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Quest Diagnostics, Inc. v. Director


August 2, 2006


On appeal from the Tax Court of New Jersey, 21 N.J. Tax 484 (Tax 2004).

The opinion of the court was delivered by: Wecker, J.A.D.



Submitted March 29, 2006

Before Judges Wecker, Fuentes and Graves.

Plaintiff, Quest Diagnostics, Inc., a medical testing laboratory, appeals from a final judgment of the Tax Court denying its claimed exemption from sales and use tax on vacutainers used in the collection of specimens. We now affirm.

These are the pertinent facts regarding Quest's use of the vacutainers, derived from the agreed or undisputed facts available to the Tax Court on the Division's motion for summary judgment. Quest, which describes itself as the largest diagnostic testing laboratory in the country, performs laboratory testing of human blood, urine, and other bodily specimens when prescribed by physicians. The majority of the collected specimens are blood, and the most common testing is for such information as glucose and cholesterol levels and blood counts. These are examples only, and not a complete description of the tests Quest performs.

The vacutainers are test tubes that are sealed by the manufacturer with a vacuum inside. In order to draw blood, a trained medical professional inserts a needle into a patient's vein and then punctures the top of the vacutainer's rubber top with the opposite end of the needle. The puncture breaks the vacuum seal, and the outside air pressure causes suction, which draws blood from the vein through the needle and into the vacutainer.

Each vacutainer contains a chemical essential to the preservation or preparation of the sample for testing. The vacutainers are of two varieties and are distinguished by different colored tops. The lavender-topped vacutainers contain EDTA, an anti-coagulant that preserves the blood specimen in its original, whole form until it can be transported to the laboratory and tested. The black-topped vacutainers contain a clot activator for the separation of blood elements for testing. The vacutainers are never reused; they are treated as bio-hazardous waste and destroyed after the specimens are tested.

As is common in the industry, Quest provides vacutainers without charge to physicians who collect the samples and prescribe such testing. Quest supplies a "courier" box from which it collects such samples as requested. Quest also maintains centers for those patients whose physicians do not collect the samples in their offices. In either case, the cost of the vacutainer is passed through to the patient or third-party insurance payor as part of the test fee. Quest also tests specimens that have been collected in vacutainers supplied to physicians by a competitor laboratory, and Quest's competitors also test specimens that have been collected in Quest's vacutainers.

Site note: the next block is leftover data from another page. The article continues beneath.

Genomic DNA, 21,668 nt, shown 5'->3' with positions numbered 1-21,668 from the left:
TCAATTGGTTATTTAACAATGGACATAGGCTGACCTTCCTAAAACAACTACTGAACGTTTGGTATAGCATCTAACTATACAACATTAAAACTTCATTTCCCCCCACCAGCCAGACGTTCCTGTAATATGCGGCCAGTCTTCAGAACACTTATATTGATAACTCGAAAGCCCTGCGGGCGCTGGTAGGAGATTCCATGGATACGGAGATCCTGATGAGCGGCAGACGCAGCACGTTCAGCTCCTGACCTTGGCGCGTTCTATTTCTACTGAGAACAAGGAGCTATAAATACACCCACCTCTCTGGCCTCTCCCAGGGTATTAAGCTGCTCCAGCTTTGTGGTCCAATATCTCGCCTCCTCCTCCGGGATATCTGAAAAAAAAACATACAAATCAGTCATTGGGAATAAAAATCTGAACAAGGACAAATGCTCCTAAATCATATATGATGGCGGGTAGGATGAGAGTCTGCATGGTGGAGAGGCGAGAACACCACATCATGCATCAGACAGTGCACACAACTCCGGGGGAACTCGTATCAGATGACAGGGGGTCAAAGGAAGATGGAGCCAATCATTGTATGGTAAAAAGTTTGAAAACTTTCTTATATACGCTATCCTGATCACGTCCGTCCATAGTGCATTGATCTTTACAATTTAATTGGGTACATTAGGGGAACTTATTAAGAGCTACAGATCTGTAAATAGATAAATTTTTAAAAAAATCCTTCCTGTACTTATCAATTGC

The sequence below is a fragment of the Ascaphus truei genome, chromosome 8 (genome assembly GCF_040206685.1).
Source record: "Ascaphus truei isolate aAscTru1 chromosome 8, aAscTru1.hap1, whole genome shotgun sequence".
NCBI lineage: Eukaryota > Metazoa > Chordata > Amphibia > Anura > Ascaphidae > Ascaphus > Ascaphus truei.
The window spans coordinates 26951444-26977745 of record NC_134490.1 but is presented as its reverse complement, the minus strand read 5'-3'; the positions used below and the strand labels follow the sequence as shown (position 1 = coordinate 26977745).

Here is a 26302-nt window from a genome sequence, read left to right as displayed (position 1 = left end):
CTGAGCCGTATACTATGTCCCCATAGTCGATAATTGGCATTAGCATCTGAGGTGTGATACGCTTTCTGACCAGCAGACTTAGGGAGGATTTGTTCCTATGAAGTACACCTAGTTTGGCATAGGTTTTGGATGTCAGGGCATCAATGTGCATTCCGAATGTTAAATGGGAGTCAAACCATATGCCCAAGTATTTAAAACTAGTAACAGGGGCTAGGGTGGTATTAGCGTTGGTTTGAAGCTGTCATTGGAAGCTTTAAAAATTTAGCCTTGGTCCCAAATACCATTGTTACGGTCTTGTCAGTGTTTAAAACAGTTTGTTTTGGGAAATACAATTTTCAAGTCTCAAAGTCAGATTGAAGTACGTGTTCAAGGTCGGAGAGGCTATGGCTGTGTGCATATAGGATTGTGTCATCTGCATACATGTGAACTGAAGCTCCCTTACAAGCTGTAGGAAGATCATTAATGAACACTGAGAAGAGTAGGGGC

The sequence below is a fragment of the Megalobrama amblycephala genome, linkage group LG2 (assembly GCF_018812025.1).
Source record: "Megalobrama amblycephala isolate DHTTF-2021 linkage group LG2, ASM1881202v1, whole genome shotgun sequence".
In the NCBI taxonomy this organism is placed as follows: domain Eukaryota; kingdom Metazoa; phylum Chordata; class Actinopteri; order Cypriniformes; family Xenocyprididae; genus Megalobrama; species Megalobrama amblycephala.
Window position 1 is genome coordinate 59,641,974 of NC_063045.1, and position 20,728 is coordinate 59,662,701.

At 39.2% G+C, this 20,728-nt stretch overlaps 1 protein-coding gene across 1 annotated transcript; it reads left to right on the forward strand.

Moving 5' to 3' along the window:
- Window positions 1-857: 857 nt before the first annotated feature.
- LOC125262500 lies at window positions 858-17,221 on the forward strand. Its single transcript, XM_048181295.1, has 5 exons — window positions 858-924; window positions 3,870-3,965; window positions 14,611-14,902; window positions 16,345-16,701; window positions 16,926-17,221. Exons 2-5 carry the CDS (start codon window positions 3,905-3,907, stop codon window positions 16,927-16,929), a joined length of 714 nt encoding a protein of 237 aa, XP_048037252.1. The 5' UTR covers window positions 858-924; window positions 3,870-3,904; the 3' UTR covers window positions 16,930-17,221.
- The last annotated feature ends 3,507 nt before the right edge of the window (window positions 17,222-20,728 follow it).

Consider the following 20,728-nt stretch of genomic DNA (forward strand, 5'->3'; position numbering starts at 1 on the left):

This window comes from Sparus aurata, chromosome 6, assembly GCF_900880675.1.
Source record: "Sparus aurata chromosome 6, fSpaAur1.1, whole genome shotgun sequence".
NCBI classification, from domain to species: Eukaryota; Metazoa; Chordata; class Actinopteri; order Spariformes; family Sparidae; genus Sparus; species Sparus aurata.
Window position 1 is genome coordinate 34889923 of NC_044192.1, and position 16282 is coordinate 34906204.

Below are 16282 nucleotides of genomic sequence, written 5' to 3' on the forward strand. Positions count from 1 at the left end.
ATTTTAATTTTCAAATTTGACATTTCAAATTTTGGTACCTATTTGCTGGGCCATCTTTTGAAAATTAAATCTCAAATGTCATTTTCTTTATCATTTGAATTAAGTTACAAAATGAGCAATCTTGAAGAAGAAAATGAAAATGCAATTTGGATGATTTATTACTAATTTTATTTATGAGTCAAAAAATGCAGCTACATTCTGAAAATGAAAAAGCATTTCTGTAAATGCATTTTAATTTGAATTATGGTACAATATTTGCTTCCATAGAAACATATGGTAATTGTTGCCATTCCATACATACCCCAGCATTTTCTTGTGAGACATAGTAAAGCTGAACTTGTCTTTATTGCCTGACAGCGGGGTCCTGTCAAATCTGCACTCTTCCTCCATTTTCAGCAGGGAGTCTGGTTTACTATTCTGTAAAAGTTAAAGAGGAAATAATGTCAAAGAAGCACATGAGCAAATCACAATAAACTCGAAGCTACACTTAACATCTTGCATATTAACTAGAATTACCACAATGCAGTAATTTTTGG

In the matter before us, Quest paid sales tax on its purchase of vacutainers from Becton-Dickinson during the period from April 1, 1996 through December 31, 2000. In the course of an internal audit, Quest's auditor advised the company that certain of the supplies upon which it had paid sales tax, including the vacutainers, should have been exempt from taxation. As a result, Quest filed a request with the Division for refund of $2,107,197. When the Division undertook its own audit, it determined that Quest owed an additional $984,325.56 in sales and use tax due on other items for the same period. An agreement was reached to offset the additional tax due, against the claimed refund, leaving Quest's refund request to be addressed to the extent of the balance that arose out of tax paid on vacutainers. Thus the only issue before us is the taxability of Quest's purchase or use of vacutainers.

We are concerned with two sections of the Sales and Use Tax Act, specifically, N.J.S.A. 54:32B-3, which imposes the tax, and N.J.S.A. 54:32B-8.15, which provides the exemption claimed by Quest. Prior to its recent amendment increasing the tax to 7%,*fn1 N.J.S.A. 54:32B-3(a) provided, in relevant part, "There is imposed and there shall be paid a tax of 6% upon [t]he receipts from every retail sale of tangible personal property, except as otherwise provided in this act."*fn2 N.J.S.A. 54:32B-6 provides for a compensating "use tax" upon the purchase price of tangible personal property subject to the sales tax, when no such tax was collected by the seller.*fn3

The exemption which Quest invokes to qualify its purchase and use of vacutainers is defined by N.J.S.A. 54:32B-8.15, which provides, in pertinent part, "Sales or use of wrapping paper, wrapping twine, bags, cartons, tape, rope, labels, nonreturnable containers, reusable milk containers, and all other wrapping supplies when such use is incidental to the delivery of any personal property . . . are exempt from the tax imposed under the Sales and Use Tax Act." (Emphasis added). Quest maintains that the vacutainers qualify either as "nonreturnable containers," on the ground that they cannot be reused, or as "other wrapping supplies," on the ground that they envelope the blood and secure it for transport.